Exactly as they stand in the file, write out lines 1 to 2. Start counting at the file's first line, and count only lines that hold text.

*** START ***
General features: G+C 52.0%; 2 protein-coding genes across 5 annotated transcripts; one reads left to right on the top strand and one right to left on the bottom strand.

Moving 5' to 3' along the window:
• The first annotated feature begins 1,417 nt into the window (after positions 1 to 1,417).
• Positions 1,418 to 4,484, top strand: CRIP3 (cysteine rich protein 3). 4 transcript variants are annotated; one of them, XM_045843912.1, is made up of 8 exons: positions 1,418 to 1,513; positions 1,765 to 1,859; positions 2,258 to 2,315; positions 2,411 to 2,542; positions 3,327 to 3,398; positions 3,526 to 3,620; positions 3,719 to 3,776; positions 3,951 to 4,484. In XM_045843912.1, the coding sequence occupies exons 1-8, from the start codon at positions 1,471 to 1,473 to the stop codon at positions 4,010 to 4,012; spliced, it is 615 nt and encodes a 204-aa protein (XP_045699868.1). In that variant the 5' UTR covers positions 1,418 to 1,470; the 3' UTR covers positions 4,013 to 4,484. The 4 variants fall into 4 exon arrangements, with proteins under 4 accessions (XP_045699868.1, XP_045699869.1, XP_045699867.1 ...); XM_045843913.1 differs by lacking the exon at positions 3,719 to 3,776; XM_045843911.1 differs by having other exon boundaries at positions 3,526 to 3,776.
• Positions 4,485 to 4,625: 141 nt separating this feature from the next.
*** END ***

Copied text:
General features: G+C 52.0%; 2 protein-coding genes across 5 annotated transcripts; one reads left to right on the top strand and one right to left on the bottom strand.

Moving 5' to 3' along the window: